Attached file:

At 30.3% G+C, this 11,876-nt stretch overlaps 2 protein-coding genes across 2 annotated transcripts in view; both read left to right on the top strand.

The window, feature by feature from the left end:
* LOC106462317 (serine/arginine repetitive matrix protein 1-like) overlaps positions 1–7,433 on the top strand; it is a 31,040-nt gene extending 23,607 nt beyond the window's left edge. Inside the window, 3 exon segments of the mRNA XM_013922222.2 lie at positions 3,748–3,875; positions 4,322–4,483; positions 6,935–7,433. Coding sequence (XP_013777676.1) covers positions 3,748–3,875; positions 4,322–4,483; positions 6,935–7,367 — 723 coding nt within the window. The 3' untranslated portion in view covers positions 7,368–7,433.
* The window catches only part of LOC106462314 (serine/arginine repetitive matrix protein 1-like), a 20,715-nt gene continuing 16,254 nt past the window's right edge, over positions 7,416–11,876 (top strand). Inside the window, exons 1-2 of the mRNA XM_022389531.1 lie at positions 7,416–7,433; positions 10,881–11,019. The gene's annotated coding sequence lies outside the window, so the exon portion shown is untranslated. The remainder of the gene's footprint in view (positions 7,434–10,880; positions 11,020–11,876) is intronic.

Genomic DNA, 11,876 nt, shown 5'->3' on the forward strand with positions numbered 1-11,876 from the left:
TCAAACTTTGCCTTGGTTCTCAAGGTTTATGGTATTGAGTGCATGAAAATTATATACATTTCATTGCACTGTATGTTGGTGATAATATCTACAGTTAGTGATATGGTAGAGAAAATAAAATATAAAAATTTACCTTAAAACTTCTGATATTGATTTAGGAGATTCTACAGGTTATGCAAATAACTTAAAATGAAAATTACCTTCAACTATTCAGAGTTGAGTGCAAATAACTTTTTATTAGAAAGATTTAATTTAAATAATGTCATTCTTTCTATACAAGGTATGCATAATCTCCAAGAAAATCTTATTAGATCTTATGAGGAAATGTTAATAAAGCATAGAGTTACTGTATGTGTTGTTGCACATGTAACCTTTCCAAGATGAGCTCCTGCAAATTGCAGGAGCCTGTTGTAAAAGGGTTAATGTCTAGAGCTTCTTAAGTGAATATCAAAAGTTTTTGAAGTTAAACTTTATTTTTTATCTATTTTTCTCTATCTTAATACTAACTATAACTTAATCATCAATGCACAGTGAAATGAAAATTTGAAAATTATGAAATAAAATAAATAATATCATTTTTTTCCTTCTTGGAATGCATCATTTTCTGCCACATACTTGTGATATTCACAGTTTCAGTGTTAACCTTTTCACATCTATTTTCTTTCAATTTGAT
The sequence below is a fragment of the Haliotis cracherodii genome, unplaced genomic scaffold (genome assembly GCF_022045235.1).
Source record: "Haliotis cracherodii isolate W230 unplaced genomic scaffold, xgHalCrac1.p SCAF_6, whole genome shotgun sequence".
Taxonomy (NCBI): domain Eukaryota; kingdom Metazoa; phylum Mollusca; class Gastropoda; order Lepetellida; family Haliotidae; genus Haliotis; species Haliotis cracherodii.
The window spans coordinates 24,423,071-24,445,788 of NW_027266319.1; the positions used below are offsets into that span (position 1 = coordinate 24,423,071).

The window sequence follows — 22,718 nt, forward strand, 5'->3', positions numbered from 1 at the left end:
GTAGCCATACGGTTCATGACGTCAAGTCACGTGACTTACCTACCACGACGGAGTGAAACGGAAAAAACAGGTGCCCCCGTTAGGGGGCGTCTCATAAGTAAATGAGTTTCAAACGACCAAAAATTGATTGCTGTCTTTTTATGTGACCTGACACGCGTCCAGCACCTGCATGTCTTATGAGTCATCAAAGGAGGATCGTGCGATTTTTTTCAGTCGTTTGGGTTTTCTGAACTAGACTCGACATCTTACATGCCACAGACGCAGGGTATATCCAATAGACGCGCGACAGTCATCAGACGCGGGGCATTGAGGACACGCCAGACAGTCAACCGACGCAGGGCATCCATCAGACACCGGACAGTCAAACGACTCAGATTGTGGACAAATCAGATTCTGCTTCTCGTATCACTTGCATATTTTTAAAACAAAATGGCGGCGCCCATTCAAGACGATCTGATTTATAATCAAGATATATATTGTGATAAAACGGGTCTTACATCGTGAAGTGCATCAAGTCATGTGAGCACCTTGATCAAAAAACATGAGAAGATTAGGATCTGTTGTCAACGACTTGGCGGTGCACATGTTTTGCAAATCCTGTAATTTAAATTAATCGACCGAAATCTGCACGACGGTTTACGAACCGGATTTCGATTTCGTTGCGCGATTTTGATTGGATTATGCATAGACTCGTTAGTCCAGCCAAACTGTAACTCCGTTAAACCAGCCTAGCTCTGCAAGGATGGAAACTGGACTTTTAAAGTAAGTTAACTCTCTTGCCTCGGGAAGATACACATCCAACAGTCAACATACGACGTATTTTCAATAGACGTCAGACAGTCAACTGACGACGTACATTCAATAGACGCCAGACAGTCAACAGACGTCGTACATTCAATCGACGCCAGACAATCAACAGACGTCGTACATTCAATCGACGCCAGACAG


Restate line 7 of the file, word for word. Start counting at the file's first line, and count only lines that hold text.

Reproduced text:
The sequence below is a fragment of the Haliotis cracherodii genome, unplaced genomic scaffold (genome assembly GCF_022045235.1).